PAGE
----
Tuesday, September 6, 2016

Al Amatriciana

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Eastside Road, September 5, 2016—
YESTERDAY'S SERMON was about cosmopolitan cuisine; tonight we celebrate the provincial. Since the disastrous earthquake of a week or two ago the Italian town Amatrice, so badly hit, has been on my mind, and I realized I wasn't entirely certain about the pasta sauce named for it, presumably because it originated there. So I did a little lazy research, and settled on my favorite Italian cookbook, Ada Boni's Italian Regional Cooking (1969, Crescent Books): Boni is reliable and straightforward.

All the research agreed on guanciale as a primary ingredient, though most allowed the substitution of pancetta. Franco was selling his marvelous pancetta at the Healdsburg Farm Market on Saturday, and we'd bought some, so yesterday I bought a pound of fusilli* and a few cipollini and we were all set.

One source, I forget which, allowed as how the original recipe no doubt lacked tomatos, as they weren't introduced to the New World until after Columbus's voyages (and weren't considered edible for a few decades after that). Just as I was deciding how true that could be, the same source said ditto onions, and I knew I could forget it; onions have existed in Italy since the beginning of time. (There's another controversial ingredient, which I suppress from these instructions: red pepper flakes, or, in our copy of Roma in bocca, peperoncini I think this cannot be authentic to Amatrice; it betrays the frequent Calabrese influence on Roman cooking. Another matter to research, preferably on site.)

So I followed Ada Boni, and I recommend you do the same: slice an onion (I used three good-sized cipollini) thin and cook it until soft in a couple of tablespoons of olive oil, very slowly. When the onions are soft, add five or six ounces of pancetta cut into small dice and fry them for a little while. The object here is not crispness or browning; it's cooking, sweating out the pork-fat, melding the pancetta and the onions.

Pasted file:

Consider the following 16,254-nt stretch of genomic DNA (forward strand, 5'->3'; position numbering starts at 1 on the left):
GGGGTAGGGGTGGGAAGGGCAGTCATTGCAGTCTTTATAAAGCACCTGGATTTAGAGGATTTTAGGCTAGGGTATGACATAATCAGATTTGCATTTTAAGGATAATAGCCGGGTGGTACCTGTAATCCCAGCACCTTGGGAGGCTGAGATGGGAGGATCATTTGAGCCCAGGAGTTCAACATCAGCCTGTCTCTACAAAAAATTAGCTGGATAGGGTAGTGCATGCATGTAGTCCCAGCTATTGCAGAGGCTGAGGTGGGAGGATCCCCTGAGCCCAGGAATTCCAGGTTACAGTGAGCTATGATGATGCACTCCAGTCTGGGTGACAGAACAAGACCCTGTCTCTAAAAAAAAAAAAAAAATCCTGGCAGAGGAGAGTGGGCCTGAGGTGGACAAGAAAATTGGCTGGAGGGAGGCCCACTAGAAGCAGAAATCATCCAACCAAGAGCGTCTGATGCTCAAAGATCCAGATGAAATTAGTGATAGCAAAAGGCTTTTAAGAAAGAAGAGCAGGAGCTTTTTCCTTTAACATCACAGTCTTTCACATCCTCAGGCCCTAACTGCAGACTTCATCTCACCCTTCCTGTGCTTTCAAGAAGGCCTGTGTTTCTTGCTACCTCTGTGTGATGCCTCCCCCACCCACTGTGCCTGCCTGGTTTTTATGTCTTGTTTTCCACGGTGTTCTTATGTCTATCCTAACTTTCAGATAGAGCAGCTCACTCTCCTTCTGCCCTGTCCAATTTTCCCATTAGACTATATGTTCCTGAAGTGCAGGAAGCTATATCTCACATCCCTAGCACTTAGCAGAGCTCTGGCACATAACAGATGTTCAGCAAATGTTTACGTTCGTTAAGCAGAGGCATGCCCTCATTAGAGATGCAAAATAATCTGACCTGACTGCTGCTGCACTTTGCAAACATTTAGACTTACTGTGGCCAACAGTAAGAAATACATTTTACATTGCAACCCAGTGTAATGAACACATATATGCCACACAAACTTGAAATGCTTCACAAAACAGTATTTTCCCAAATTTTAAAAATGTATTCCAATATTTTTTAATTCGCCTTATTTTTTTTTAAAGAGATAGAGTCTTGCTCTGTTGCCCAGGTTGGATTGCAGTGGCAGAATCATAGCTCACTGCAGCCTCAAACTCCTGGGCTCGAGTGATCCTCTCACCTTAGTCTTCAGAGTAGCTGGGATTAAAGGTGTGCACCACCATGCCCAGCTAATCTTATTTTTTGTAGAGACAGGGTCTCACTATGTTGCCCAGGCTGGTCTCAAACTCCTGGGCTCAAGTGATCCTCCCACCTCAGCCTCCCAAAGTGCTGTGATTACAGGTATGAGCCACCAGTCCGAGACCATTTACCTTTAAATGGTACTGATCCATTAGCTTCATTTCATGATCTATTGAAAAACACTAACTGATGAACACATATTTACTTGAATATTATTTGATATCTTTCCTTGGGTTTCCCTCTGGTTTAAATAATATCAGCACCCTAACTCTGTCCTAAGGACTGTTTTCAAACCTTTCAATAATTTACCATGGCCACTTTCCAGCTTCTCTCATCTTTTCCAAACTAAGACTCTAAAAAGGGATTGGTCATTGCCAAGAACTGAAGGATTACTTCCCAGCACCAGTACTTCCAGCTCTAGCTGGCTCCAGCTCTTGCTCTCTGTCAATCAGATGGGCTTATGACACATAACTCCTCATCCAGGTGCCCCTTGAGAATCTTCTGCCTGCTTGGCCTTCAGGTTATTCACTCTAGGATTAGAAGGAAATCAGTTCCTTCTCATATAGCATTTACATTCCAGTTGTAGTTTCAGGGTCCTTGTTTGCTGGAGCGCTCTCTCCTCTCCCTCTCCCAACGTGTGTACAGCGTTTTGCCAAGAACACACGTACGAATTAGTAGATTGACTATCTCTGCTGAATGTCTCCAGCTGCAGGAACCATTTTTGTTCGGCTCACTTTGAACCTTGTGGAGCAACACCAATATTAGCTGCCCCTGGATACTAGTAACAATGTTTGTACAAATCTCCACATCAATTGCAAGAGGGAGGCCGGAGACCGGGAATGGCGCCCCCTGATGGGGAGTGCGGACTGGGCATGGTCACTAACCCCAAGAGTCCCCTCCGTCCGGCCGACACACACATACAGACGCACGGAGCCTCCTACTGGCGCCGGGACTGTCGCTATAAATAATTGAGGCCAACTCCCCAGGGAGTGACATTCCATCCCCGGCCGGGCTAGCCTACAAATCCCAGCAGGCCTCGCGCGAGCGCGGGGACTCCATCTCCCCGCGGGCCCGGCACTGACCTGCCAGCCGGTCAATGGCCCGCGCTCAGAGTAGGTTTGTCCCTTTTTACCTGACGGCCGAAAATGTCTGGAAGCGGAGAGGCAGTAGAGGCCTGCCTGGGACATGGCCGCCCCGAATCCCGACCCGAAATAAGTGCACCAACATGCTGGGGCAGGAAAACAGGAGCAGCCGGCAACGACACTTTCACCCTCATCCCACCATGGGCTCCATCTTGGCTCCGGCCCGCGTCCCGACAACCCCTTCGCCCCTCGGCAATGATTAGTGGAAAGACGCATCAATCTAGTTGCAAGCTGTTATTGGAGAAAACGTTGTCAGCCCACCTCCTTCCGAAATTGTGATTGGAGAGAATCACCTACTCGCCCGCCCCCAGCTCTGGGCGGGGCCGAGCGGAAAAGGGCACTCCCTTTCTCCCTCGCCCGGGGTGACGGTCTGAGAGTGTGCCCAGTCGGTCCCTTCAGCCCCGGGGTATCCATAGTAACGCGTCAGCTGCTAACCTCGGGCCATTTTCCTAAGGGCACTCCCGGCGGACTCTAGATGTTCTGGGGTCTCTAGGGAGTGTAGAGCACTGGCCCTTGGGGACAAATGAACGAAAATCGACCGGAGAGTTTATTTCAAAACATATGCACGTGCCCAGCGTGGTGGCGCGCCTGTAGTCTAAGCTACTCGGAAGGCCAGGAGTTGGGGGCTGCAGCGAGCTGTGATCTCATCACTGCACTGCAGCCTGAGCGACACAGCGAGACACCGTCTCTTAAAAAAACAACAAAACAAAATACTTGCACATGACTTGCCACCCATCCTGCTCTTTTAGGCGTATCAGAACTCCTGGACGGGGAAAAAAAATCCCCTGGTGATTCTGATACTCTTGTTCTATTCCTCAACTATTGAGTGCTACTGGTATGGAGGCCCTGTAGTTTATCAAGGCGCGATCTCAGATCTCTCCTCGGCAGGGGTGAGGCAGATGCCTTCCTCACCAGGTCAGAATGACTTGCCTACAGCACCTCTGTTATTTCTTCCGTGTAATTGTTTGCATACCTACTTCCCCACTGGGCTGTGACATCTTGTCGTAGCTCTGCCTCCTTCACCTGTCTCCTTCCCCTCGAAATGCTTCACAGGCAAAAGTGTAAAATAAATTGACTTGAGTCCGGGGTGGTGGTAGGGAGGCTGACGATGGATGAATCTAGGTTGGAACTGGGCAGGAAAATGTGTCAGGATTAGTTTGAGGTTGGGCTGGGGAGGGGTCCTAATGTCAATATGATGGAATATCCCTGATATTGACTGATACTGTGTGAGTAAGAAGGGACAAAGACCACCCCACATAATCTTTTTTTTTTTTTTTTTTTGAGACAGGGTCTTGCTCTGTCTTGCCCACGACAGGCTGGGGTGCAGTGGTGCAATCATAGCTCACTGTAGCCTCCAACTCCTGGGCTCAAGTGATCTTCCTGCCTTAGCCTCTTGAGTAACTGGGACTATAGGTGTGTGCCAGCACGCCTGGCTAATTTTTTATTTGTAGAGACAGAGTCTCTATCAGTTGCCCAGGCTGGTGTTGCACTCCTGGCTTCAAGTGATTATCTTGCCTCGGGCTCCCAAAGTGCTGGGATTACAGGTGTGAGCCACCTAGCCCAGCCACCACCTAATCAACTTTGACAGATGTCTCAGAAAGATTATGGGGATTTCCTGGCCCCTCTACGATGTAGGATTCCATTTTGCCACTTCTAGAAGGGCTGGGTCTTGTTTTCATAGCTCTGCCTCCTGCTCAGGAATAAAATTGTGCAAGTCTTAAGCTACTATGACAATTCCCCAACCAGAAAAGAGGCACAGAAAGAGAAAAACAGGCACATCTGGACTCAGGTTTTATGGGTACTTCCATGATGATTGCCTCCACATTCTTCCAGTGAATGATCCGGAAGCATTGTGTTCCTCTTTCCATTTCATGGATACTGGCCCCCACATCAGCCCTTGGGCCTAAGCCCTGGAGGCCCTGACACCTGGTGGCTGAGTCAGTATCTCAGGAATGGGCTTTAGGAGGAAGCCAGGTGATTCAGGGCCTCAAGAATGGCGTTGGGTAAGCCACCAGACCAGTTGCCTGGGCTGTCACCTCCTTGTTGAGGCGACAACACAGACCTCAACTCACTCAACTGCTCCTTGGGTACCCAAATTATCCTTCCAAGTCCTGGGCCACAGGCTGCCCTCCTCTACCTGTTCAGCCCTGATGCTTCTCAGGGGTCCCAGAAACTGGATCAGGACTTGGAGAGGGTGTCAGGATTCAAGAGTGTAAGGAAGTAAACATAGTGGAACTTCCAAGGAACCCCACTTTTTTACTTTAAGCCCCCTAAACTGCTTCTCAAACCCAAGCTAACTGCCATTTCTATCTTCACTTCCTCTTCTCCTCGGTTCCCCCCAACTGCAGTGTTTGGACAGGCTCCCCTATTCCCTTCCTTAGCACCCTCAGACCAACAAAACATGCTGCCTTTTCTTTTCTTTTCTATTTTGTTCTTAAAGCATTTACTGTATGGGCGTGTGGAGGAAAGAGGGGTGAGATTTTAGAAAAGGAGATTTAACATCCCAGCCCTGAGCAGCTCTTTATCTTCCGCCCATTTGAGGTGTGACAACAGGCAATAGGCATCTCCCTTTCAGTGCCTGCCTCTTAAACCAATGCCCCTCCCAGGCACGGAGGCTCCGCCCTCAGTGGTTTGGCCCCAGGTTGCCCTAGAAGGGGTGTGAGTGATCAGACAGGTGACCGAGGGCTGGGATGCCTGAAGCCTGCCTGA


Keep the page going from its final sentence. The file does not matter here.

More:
(This is controversial in our house. The Contessa has an exaggerated dislike for anything she dismisses as "fat," finding it "repulsive"; she prefers her bacon quite crisp. Ah well.)

Add half a glass of white wine and cook that down; then add a pound of ripe tomatoes, or canned tomatoes. (I used a quart of the marvelous roasted tomato sauce Cook made last fall.) Salt and pepper to taste. Cook this, but not too long; pour it over the cooked pasta; sprinkle grated Pecorino on top.

We had a couple of friends over, and in all the conversation and the cheeses-before-dinner and the apéritifs and the last-minute cooking I forgot to photograph the final dish, which is a pity, because it looked wonderful. Therefor the photos above: the pancetta and onions; the tomato sauce.

We had the obligatory green salad afterward, and then, since I'd picked some black figs this morning, Deborah Madison's fine baked figs with honey and butter and cinnamon. Pastry Chef cooked the figs, and they were spectacular.

*Bucatini is the more traditional pasta for the dish, but I love the soft, wheaty fusilli made by Maestri Pastai; their twisty shape holds this sauce very nicely.
Cabernet sauvignon, Husch (Mendocino), Reserve, 2009, deep and jammy and wonderful with the figs (Thanks, Mac)

RESTAURANTS VISITED, with information and rating:  2016   2015

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